NEWS
By McClatchy News Service | March 29, 1995
MOUNTAIN VIEW, Calif. -- In 1 hour, 17 minutes and 9 seconds yesterday afternoon, John Zelezny did 1,006 chin-ups and 1,006 push-ups in the breezy multipurpose room at Mountain View Elementary School.Under the watchful eyes of four counters and hundreds of cheering students, Dr. Zelezny, a journalism professor at California State University, Fresno, broke fitness guru Jack LaLanne's 35-year-old world record of 1,000 of both exercises in 1 hour, 22 minutes.As Dr. Zelezny reached 990 of each, all of the adults and many of the more than 300 students in the school's multipurpose room jumped to their feet to count out the final repetitions.
TRAVEL
By Sumathi Reddy and Sumathi Reddy,[Sun reporter] | November 26, 2006
THINK FARMHOUSE CHIC. Farm stands beside boutiques with New York's finest designer brands. Pricey res-taurants down the street from lawns with rusting cars. Mountains looming over streams in towns with no streetlights. Local residents so against cell phone towers that your mobile just might not work there. Get over it. This is the Catskills, that famed resort region between New York City and the Adirondack Mountains, a place with just enough cachet to have trendy shops and fine dining but enough edge and quirkiness to make you feel like you're in a real place with real people and this is your own little secret.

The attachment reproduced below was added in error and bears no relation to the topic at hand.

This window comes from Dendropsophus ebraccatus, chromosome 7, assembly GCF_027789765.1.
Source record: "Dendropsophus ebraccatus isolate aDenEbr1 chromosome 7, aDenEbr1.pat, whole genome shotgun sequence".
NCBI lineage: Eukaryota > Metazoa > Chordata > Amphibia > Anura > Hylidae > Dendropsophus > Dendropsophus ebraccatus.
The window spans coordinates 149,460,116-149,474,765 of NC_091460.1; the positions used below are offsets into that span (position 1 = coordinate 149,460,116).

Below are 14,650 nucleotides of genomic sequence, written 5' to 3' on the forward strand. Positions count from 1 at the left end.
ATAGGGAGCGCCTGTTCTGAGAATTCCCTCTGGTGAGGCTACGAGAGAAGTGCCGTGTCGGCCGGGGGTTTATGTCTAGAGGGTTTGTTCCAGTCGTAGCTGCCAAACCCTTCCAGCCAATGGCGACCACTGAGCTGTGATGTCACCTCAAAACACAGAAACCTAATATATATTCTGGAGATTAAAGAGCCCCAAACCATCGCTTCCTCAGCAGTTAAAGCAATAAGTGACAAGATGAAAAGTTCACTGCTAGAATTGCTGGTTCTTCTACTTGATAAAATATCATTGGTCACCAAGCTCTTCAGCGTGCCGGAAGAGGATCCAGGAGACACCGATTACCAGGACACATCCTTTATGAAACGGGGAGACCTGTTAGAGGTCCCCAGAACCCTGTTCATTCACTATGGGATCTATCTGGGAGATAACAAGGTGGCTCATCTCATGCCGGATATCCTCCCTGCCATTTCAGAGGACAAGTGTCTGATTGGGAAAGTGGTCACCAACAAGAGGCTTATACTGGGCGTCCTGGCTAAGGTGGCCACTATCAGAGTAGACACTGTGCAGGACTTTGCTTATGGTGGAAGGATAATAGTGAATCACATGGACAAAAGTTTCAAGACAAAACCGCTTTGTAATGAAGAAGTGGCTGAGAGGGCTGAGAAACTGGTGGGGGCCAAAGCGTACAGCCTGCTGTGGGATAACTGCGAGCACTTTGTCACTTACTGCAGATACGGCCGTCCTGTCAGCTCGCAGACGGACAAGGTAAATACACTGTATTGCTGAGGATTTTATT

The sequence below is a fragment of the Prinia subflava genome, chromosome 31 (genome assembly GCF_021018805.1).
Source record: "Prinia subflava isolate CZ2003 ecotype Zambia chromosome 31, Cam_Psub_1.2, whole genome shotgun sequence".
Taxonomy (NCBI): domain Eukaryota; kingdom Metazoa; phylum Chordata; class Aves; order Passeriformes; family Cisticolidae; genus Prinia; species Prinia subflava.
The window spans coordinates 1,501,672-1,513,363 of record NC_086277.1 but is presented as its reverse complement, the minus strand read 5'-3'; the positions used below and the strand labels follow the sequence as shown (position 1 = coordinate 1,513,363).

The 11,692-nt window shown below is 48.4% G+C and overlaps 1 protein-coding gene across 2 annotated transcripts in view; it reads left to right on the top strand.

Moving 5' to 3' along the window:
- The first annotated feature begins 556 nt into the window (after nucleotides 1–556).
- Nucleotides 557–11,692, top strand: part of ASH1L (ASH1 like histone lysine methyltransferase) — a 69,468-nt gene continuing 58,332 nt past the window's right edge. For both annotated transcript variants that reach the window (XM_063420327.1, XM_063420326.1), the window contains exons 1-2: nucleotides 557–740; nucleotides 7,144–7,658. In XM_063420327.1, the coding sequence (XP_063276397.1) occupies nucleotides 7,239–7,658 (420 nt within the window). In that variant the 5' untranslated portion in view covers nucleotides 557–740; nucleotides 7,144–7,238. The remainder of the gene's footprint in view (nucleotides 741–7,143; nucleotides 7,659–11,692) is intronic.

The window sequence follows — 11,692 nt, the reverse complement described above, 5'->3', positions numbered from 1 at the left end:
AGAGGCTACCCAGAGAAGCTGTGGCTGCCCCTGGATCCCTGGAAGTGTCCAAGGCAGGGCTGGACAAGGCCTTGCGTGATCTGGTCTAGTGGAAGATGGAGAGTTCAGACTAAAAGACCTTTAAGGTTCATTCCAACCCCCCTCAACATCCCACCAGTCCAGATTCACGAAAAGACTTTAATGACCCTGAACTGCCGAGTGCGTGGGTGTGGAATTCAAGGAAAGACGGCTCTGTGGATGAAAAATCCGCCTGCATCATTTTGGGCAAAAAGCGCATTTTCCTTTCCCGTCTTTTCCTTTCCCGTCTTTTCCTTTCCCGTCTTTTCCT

FEATURES
By Thomas R. Fletcher and Thomas R. Fletcher,SPECIAL TO THE SUN | April 19, 1998
The breeze chills the face. Spring arrives just a little later here in the mountains. There is a briskness to the air, but the sun's warmth is soothing. As far as the eye can see, mountain ridge is stacked against mountain ridge. It is not in vain that Webster County in West Virginia is called "The Mountain Park." Taking in the view from atop Elk Mountain, one may be inclined to believe it is a park for mountains. There are no signs of civilization from this vantage point. Far below, on the valley floor is the famed Elk River.